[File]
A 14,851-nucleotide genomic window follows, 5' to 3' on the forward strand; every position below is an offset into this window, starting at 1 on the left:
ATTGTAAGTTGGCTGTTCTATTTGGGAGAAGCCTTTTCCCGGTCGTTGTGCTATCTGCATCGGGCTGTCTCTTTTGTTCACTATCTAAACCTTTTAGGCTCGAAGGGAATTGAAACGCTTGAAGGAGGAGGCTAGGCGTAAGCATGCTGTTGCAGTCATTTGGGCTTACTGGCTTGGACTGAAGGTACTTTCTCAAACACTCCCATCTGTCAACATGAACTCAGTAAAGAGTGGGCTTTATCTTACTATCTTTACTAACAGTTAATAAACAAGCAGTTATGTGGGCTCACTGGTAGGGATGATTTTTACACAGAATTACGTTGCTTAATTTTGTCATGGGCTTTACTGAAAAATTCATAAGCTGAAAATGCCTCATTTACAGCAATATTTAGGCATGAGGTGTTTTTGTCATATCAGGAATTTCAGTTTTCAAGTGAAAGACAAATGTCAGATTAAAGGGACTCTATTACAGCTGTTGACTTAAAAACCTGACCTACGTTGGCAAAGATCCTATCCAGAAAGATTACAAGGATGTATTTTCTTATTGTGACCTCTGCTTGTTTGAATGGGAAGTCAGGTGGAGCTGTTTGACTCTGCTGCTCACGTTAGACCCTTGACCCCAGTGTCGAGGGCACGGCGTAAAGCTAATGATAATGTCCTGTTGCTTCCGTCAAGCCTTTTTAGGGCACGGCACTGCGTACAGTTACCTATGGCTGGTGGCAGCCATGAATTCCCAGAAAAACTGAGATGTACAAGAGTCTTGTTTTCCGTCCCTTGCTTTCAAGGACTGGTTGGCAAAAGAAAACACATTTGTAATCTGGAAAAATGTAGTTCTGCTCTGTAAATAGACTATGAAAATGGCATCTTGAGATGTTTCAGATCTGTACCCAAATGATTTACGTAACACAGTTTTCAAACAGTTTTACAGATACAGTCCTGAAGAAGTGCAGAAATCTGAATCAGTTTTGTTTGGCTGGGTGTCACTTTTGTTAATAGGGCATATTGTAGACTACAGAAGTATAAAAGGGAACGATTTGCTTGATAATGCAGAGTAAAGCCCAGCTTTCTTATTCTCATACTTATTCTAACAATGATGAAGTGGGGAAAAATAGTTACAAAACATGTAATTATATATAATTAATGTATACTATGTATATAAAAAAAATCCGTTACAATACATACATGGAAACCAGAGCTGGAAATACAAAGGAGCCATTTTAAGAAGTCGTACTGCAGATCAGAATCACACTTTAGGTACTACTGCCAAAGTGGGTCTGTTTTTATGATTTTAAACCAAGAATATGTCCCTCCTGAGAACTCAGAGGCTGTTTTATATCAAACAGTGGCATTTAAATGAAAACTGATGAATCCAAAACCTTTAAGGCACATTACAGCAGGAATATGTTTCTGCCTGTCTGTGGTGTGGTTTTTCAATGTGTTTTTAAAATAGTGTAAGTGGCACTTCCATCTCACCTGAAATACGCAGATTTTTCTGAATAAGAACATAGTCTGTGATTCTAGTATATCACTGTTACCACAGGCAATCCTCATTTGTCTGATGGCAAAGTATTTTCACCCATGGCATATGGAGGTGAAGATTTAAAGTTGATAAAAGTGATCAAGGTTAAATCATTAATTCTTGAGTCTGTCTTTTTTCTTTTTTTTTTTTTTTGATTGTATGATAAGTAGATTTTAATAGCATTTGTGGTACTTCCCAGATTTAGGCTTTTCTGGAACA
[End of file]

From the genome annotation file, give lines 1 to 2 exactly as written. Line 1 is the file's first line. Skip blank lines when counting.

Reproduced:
A 14,851-nucleotide genomic window follows, 5' to 3' on the forward strand; every position below is an offset into this window, starting at 1 on the left:
ATTGTAAGTTGGCTGTTCTATTTGGGAGAAGCCTTTTCCCGGTCGTTGTGCTATCTGCATCGGGCTGTCTCTTTTGTTCACTATCTAAACCTTTTAGGCTCGAAGGGAATTGAAACGCTTGAAGGAGGAGGCTAGGCGTAAGCATGCTGTTGCAGTCATTTGGGCTTACTGGCTTGGACTGAAGGTACTTTCTCAAACACTCCCATCTGTCAACATGAACTCAGTAAAGAGTGGGCTTTATCTTACTATCTTTACTAACAGTTAATAAACAAGCAGTTATGTGGGCTCACTGGTAGGGATGATTTTTACACAGAATTACGTTGCTTAATTTTGTCATGGGCTTTACTGAAAAATTCATAAGCTGAAAATGCCTCATTTACAGCAATATTTAGGCATGAGGTGTTTTTGTCATATCAGGAATTTCAGTTTTCAAGTGAAAGACAAATGTCAGATTAAAGGGACTCTATTACAGCTGTTGACTTAAAAACCTGACCTACGTTGGCAAAGATCCTATCCAGAAAGATTACAAGGATGTATTTTCTTATTGTGACCTCTGCTTGTTTGAATGGGAAGTCAGGTGGAGCTGTTTGACTCTGCTGCTCACGTTAGACCCTTGACCCCAGTGTCGAGGGCACGGCGTAAAGCTAATGATAATGTCCTGTTGCTTCCGTCAAGCCTTTTTAGGGCACGGCACTGCGTACAGTTACCTATGGCTGGTGGCAGCCATGAATTCCCAGAAAAACTGAGATGTACAAGAGTCTTGTTTTCCGTCCCTTGCTTTCAAGGACTGGTTGGCAAAAGAAAACACATTTGTAATCTGGAAAAATGTAGTTCTGCTCTGTAAATAGACTATGAAAATGGCATCTTGAGATGTTTCAGATCTGTACCCAAATGATTTACGTAACACAGTTTTCAAACAGTTTTACAGATACAGTCCTGAAGAAGTGCAGAAATCTGAATCAGTTTTGTTTGGCTGGGTGTCACTTTTGTTAATAGGGCATATTGTAGACTACAGAAGTATAAAAGGGAACGATTTGCTTGATAATGCAGAGTAAAGCCCAGCTTTCTTATTCTCATACTTATTCTAACAATGATGAAGTGGGGAAAAATAGTTACAAAACATGTAATTATATATAATTAATGTATACTATGTATATAAAAAAAATCCGTTACAATACATACATGGAAACCAGAGCTGGAAATACAAAGGAGCCATTTTAAGAAGTCGTACTGCAGATCAGAATCACACTTTAGGTACTACTGCCAAAGTGGGTCTGTTTTTATGATTTTAAACCAAGAATATGTCCCTCCTGAGAACTCAGAGGCTGTTTTATATCAAACAGTGGCATTTAAATGAAAACTGATGAATCCAAAACCTTTAAGGCACATTACAGCAGGAATATGTTTCTGCCTGTCTGTGGTGTGGTTTTTCAATGTGTTTTTAAAATAGTGTAAGTGGCACTTCCATCTCACCTGAAATACGCAGATTTTTCTGAATAAGAACATAGTCTGTGATTCTAGTATATCACTGTTACCACAGGCAATCCTCATTTGTCTGATGGCAAAGTATTTTCACCCATGGCATATGGAGGTGAAGATTTAAAGTTGATAAAAGTGATCAAGGTTAAATCATTAATTCTTGAGTCTGTCTTTTTTCTTTTTTTTTTTTTTTGATTGTATGATAAGTAGATTTTAATAGCATTTGTGGTACTTCCCAGATTTAGGCTTTTCTGGAACA